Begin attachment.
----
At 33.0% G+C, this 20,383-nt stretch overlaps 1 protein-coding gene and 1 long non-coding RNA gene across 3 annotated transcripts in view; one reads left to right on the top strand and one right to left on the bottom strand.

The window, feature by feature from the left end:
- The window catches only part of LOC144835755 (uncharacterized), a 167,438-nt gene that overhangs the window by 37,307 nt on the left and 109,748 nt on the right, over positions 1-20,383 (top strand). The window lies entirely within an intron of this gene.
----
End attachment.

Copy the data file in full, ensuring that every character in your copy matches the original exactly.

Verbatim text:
At 33.0% G+C, this 20,383-nt stretch overlaps 1 protein-coding gene and 1 long non-coding RNA gene across 3 annotated transcripts in view; one reads left to right on the top strand and one right to left on the bottom strand.

The window, feature by feature from the left end:
- The window catches only part of LOC144835755 (uncharacterized), a 167,438-nt gene that overhangs the window by 37,307 nt on the left and 109,748 nt on the right, over positions 1-20,383 (top strand). The window lies entirely within an intron of this gene.